Potential solutions are complicated


This is a problem that has no end in sight. And it doesn’t just effect my little creek here in central Alabama. This is happening all over the country and the world for that matter. And I’m partly to blame. We all are. Our consumption of paper products fuels the market and creates the demand. I remember complaining about how ugly a clear cut was to my uncle once and he said to me, “Next time you use the bathroom, try using a leaf. If you’re good with that then you can complain about the clear cut.”

Grotesque as that statement may be, it’s very sobering and illustrative. I believe we do overuse and abuse the resource, but even at the most basic levels if we did practice more conservation, we are very dependent on paper products in this society. Not to mention lumber as well. So I don’t want to just gripe and moan and offer no solution for the problem. Here are a few.

The obvious one is the one we just won’t do and probably never will. Stop using as much paper. Obviously if the demand drops, the supply will have to slow down. I think we are at least more cognizant now than ever before of paper consumption, so we have made some progress in that arena. But still, while I’m sitting here writing this I have a stack of junk mail consisting of unsolicited credit card offers, bank statements and bills that I never open because I use the apps on my phone. Completely idiotic wastes of paper that I can’t stop even though I’ve slowed down what I can with paperless billing.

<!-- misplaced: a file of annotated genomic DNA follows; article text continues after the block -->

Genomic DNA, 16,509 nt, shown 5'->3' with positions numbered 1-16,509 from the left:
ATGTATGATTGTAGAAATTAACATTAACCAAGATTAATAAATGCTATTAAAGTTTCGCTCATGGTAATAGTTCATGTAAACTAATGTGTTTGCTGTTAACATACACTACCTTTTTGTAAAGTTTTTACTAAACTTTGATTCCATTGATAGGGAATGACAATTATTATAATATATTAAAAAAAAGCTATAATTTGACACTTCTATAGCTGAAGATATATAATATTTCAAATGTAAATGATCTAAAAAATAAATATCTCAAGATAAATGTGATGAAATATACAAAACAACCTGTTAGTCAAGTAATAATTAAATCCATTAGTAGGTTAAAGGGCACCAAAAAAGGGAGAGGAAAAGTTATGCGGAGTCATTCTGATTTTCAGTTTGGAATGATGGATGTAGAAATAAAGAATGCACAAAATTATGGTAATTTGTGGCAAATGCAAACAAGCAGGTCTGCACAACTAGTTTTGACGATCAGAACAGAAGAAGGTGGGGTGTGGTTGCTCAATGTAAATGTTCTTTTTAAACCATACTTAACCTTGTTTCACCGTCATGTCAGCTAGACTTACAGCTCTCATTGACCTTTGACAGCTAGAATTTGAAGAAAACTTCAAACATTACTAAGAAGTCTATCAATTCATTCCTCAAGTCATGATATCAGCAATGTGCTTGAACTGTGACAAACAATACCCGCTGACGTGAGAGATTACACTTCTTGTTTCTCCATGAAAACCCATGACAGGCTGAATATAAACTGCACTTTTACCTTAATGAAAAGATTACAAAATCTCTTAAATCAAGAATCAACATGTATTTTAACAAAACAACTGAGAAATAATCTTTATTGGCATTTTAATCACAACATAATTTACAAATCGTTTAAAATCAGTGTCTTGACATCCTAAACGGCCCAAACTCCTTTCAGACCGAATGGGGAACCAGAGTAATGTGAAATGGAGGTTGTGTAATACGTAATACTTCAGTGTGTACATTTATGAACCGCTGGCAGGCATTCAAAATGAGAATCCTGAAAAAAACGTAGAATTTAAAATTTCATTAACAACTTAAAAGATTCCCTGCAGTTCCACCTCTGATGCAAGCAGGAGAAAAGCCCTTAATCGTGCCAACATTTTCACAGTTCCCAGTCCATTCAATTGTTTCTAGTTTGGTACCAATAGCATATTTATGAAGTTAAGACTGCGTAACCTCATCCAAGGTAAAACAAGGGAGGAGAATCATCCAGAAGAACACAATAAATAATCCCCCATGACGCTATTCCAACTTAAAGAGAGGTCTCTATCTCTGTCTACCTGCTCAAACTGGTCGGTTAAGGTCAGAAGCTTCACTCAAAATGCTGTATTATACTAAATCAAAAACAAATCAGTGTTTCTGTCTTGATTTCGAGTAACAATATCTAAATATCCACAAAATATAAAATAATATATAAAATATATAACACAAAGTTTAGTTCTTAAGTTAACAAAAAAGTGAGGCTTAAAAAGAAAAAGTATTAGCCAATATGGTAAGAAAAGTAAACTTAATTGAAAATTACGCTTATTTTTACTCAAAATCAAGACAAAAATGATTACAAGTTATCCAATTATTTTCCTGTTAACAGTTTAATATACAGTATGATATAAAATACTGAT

The other problem with the “just stop using paper” solution is that we are all part of an ever increasing population. Even if we all cut our paper consumption in half, the population will double in time and we’ll be right back where we started. So yes, we have to do more individually to consume less. But that’s not going to do anything to address the specific issue of this piece. So back to the silt that’s already in the water.